Images of Power and Control

12 Aug

big_cat

When I first sat across from this cat I was disturbed.  My friend resells objects he finds at flea markets.  I always considered his eye for aesthetics quite good.  This object was something he chose not to resell, but decided instead to decorate his home with.  A trophy in the way of Walter Palmer’s skinning and decapitation of Cecil the lion?  Several steps removed perhaps, but still as potent.

lion_guard

Two lions guard the California Palace of the Legion of Honor in San Francisco.  I do not yet know the author of these sculptures; perhaps Arthur Putnam, an artist whom the museum’s benefactor Alma Spreckels patronized.  Lions have an universal appeal as guardians of entrances.  The lion as protector will become a cultural artifact of memory just as the grizzly bear, long ago driven to extinction, continued to exist as the State of California’s empty icon of Anglo conquest.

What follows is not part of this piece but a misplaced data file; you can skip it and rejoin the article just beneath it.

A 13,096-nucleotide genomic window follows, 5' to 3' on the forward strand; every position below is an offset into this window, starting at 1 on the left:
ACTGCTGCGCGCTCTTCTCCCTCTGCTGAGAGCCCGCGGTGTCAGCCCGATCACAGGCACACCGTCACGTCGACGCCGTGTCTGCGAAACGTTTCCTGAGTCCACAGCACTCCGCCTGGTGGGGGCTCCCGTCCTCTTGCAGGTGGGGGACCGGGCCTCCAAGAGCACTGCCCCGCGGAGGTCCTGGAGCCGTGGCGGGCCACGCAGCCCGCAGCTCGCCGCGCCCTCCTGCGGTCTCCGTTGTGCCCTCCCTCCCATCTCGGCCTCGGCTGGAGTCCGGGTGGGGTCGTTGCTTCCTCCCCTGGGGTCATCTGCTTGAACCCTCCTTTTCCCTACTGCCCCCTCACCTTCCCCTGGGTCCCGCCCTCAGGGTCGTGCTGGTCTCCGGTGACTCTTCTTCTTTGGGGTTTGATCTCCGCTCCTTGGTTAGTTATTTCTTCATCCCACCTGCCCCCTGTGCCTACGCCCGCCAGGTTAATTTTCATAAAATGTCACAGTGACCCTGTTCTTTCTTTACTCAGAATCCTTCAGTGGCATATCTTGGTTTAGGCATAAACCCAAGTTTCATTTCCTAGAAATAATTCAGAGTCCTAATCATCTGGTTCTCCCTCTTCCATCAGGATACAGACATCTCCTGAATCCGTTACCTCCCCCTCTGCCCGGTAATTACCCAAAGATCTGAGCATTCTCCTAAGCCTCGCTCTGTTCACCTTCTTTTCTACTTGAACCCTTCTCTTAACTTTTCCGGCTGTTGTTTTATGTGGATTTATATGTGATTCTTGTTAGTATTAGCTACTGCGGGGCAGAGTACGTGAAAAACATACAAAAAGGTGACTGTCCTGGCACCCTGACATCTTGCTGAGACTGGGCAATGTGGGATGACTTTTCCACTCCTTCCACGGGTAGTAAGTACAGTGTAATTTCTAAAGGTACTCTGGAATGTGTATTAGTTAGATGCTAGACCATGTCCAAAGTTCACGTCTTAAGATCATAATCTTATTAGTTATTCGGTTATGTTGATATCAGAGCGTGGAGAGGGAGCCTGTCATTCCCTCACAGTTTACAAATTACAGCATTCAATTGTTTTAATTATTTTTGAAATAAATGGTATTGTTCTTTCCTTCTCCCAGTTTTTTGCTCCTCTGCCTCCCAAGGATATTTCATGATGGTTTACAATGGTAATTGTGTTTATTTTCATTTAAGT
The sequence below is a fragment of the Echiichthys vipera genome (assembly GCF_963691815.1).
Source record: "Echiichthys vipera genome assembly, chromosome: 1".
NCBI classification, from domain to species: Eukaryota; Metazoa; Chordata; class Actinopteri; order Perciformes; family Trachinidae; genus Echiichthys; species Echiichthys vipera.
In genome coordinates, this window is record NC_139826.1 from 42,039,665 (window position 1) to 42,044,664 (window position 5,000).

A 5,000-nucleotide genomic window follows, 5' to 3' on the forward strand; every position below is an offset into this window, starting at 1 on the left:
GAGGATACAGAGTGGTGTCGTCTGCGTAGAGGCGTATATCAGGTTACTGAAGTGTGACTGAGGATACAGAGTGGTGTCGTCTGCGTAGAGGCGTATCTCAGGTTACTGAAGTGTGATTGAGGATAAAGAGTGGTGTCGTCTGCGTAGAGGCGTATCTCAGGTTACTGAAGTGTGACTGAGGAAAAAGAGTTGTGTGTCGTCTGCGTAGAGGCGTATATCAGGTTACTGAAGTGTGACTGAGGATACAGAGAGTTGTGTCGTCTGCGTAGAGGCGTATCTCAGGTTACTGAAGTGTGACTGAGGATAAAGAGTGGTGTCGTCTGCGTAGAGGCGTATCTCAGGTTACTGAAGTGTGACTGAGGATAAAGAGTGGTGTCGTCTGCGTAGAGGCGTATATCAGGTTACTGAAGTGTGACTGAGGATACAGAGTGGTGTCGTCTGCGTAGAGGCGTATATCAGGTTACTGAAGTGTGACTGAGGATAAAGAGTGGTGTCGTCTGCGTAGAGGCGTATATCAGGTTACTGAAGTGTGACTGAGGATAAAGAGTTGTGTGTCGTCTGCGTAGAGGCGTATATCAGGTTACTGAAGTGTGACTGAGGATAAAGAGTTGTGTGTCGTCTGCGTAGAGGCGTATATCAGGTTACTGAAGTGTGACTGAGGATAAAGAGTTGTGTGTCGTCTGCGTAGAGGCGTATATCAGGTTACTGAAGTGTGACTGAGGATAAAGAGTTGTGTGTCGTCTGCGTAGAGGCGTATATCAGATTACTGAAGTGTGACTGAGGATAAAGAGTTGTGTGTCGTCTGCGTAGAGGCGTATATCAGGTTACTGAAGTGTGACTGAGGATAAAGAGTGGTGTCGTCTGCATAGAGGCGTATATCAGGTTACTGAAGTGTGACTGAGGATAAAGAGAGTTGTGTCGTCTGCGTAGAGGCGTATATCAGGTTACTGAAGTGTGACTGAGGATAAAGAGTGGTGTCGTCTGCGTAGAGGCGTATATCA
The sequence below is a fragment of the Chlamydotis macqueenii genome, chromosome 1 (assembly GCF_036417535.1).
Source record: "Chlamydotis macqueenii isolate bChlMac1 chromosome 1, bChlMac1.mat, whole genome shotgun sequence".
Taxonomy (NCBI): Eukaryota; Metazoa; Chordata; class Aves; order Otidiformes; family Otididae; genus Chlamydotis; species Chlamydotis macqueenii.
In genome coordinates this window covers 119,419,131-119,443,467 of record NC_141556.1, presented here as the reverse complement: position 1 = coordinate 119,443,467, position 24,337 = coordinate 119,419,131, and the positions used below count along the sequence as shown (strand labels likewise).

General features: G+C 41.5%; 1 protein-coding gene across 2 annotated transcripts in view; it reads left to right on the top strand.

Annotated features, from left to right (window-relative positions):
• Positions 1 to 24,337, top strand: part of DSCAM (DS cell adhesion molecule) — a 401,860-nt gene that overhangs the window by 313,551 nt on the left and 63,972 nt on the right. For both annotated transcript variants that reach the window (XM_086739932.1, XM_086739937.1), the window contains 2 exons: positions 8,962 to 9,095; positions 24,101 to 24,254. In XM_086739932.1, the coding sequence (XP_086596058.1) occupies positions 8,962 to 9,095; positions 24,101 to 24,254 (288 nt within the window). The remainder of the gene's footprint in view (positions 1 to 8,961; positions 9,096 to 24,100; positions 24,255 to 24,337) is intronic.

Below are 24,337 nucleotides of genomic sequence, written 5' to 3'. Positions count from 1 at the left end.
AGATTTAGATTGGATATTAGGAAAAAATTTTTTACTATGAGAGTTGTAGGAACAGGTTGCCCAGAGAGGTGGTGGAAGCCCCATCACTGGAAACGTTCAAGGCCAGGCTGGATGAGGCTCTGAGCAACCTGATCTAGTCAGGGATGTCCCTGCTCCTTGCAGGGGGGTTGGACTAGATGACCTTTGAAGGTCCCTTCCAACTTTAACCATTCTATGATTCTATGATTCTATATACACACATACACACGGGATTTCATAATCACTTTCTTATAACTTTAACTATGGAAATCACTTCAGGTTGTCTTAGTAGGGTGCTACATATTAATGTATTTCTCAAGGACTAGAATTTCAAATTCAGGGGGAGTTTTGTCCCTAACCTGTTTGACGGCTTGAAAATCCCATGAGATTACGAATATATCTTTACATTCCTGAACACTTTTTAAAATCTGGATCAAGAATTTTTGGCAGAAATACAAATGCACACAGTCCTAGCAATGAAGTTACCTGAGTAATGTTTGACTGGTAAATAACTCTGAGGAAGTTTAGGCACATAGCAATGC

columbus_boy

Giuliani Monteverde, Italian, 1837-1917. Columbus as a Boy, 1872. Marble. Legion of Honor, Fine Arts Museums of San Francisco. Gift of Marc and Ellen Hagstrom Kapellas, in memory of Emil A. Hagstrom. 1991.49

Exploration, conquest, extraction.  History demands tribute to the feats of western expansion.  We honor this tradition in the image, whether carved, painted, or photographed.

chinois

After Jean-Baptiste Carpeaux, French, 1827-1875. Le Chinois (Asia), ca. 1872. Bronze. Legion of Honor, Fine Arts Museums of San Francisco. Museum purchase, Collis P. Huntington Memorial Fund and Walter Buck Fund, California Palace of the Legion of Honor. 1968.2

Lesser men than the idols of our historic pageantry also claim room to create their own monuments of conquest and destiny. The barbaric history of lynching in America testifies to that with the record that remains of numerous photographic keepsakes.  I welcome the time when trophies extracted through violence come to an end.

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